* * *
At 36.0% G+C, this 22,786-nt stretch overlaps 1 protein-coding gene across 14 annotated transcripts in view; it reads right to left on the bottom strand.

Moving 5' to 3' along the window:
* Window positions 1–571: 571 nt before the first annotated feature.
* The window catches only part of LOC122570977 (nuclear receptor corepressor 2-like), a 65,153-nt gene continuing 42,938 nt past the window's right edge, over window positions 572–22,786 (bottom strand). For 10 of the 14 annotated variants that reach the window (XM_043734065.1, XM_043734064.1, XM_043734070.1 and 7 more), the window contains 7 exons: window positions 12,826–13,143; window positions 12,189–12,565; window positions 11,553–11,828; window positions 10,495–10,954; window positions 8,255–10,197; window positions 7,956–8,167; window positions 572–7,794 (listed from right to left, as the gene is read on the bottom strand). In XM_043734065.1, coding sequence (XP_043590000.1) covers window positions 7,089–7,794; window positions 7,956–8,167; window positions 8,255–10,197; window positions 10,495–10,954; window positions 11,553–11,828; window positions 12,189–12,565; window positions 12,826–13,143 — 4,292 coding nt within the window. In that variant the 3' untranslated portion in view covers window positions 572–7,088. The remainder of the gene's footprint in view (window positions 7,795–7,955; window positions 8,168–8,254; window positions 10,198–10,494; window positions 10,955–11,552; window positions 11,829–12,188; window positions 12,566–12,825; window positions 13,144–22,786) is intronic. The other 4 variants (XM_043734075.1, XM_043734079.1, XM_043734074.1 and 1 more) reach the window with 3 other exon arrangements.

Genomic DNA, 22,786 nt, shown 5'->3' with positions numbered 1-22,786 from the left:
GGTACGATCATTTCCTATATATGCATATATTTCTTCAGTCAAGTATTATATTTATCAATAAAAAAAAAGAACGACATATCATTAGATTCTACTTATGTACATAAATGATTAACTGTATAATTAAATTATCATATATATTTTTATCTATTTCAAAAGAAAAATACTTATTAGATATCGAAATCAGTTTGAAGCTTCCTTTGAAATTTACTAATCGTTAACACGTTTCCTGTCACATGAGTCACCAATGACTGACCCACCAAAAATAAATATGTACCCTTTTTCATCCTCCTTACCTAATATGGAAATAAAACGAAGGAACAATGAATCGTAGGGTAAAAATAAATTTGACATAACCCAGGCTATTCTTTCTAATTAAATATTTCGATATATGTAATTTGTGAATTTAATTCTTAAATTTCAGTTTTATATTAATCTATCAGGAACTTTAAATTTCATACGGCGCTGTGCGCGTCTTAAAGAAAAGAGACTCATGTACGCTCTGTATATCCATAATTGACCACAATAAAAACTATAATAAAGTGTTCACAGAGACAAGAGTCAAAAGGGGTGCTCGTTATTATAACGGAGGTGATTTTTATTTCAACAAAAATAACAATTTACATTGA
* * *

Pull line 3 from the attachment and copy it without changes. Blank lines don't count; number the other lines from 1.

* Window positions 1–571: 571 nt before the first annotated feature.